WING LOONG UAV: Acquisition and use of strike-capable drones with longer endurance may significantly alter the already charged India-Pakistan military dynamics, experts say

New Delhi: Satellite images and several reports suggesting that Pakistan may be operating a China-made strike-capable, multi-role Wing Loong I drone, capable of carrying out complex assault operations against India, have alerted officials in Delhi to the urgent need to acquire heavier armed drones as a deterrent.

Acquisition and use of strike-capable drones with longer endurance may significantly alter the already charged India-Pakistan military dynamics, experts say.

A November 24, 2017, satellite picture of the MM Alam Pakistan Air Force base, located in Pakistan’s Mianwali, shows what appears to be a China-made Wing Loong I drone.

A report on the development, prepared by the Center for the Study of the Drone at Bard College, United States, says: “This assessment is based on its wingspan — which we believe to be around 14 meters — and its V-tail, as well as a comparison with other satellite images of the Wing Loong I elsewhere in the world”.

With a maximum speed of 280 km, the Wing Loong I has a range of about 5,000 km and endurance limit of 20 hours. It can carry more than 100 kg of air-to-surface weapons, including bombs and missiles.

Controlled from a mobile ground control station, the Unmanned Aerial Vehicle receives and sends real time information and commands through a data communications link.

Already keen on acquiring strike-capable Unmanned Combat Aerial Vehicles (UCAV) or armed drones, reports suggesting that Pakistan may already be using such China-made crafts has injected urgency into the Indian hunt for such flying machines.

“We have already taken notice of these reports. Be rest assured that necessary measures are being taken at the right places,” a top Indian military official told this newspaper.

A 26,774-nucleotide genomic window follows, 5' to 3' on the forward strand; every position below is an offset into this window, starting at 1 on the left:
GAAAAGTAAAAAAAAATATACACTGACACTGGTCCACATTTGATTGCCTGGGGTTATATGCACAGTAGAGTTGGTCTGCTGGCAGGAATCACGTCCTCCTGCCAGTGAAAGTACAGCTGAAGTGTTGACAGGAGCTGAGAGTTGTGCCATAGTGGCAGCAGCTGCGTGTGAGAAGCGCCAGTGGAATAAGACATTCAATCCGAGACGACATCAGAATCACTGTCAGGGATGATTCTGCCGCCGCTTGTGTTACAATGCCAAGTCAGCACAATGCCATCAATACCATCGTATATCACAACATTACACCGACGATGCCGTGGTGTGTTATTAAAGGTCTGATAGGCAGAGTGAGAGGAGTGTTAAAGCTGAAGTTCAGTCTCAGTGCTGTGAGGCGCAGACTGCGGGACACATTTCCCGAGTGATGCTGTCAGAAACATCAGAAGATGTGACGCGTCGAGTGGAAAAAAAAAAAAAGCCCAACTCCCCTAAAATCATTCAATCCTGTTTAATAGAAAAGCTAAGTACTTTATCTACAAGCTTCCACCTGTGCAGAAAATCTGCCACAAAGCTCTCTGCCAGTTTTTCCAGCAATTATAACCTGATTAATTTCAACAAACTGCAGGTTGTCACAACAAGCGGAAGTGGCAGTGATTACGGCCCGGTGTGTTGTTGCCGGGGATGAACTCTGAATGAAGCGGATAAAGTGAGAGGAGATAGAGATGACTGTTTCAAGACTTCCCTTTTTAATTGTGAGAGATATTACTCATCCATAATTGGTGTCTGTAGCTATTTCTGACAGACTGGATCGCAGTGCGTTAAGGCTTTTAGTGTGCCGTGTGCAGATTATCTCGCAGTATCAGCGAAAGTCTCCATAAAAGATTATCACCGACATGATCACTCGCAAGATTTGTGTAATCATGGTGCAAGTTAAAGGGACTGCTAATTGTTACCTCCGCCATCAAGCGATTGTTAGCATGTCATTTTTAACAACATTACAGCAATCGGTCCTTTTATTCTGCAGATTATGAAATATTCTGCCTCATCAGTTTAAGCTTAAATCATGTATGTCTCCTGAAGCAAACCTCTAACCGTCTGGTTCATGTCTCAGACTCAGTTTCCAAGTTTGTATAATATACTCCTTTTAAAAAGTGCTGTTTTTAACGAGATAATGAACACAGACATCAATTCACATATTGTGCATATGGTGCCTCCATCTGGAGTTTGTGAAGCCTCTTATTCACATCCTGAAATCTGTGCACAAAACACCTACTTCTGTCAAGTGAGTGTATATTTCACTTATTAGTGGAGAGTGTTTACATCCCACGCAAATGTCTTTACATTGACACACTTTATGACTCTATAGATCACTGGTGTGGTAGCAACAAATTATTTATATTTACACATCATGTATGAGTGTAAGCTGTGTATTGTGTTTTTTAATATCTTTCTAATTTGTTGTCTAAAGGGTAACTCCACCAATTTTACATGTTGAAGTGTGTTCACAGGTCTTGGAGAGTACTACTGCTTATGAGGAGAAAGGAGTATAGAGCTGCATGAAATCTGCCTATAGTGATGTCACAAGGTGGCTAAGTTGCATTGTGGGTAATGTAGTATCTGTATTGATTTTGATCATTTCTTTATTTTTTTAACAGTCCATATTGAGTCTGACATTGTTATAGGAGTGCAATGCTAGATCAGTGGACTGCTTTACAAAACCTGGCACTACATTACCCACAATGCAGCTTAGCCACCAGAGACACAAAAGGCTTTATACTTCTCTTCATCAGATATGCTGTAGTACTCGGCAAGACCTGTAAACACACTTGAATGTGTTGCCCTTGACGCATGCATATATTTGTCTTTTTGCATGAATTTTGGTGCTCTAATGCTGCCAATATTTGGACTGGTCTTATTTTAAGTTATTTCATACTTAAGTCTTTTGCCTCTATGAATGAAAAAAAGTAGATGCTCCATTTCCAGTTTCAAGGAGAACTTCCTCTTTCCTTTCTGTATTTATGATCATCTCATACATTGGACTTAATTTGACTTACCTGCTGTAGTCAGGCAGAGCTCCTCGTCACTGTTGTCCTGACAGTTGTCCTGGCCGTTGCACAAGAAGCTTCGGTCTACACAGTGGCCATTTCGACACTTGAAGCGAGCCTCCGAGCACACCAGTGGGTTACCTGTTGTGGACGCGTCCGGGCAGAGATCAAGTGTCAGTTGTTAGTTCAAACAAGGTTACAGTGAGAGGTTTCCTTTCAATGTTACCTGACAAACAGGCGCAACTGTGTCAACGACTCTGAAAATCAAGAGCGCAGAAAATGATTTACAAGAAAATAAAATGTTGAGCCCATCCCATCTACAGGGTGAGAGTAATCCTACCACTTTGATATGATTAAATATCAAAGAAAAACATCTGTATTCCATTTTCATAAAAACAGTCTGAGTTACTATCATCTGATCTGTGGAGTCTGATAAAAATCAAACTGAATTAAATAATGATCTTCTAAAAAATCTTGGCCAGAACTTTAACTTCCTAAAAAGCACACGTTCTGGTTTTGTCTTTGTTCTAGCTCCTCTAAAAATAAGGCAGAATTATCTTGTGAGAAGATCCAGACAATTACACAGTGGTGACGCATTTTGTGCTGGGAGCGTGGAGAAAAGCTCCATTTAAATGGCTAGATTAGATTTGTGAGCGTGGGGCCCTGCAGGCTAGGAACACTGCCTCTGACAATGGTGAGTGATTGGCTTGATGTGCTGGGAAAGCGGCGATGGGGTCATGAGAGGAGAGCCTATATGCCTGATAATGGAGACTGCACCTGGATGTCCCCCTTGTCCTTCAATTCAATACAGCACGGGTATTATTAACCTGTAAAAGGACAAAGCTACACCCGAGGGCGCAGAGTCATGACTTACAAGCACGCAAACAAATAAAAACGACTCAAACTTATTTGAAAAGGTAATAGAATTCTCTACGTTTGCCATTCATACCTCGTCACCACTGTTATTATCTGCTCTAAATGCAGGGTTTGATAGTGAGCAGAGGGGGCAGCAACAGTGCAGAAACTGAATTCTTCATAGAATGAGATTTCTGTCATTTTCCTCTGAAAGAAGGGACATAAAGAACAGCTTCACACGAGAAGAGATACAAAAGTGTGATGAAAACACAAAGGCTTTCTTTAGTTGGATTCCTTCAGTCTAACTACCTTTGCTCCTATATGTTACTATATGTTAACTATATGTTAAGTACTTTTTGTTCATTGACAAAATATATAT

India, which operates a large fleet of drones largely for reconnaissance purposes, has been on the lookout for a strike capable and bigger drone mainly from Israel and the United States. The Predator and the Reaper are the most well-known US drones after their big “kill” numbers in Iraq and the Af-Pak region, while Israel has been supplying India with Searchers and Heron drones which are used for surveillance along the borders as well as in internal security situations like in the Naxal-affected regions.

On June 18, 2016, too, a Chinese-made drone resembling the Wing Loong I crashed during an “experimental flight” near the MM Alam PAF air base.

The air base in Punjab province is named after Squadron Leader MM Alam, a PAF ace who is credited by Pakistan to have shot down several Indian fighter aircraft in the 1965 war.

Pakistan has a fleet of mid-sized drones like the Falco, Shahpar and Burraq. While the first two are largely used for reconnaissance and surveillance purposes, the third one has some strike capability.

China, presently the world’s fourth largest arms supplier and known to be proficient in developing strike-capable UAVs, is Pakistan’s primary source of weapons and military hardware. China’s UAV arsenal comprises the Wing Loong I, Wing Loong II, WJ-600A/D, Yunying Cloud Shadow, and the lethal CH-5 (Rainbow 5).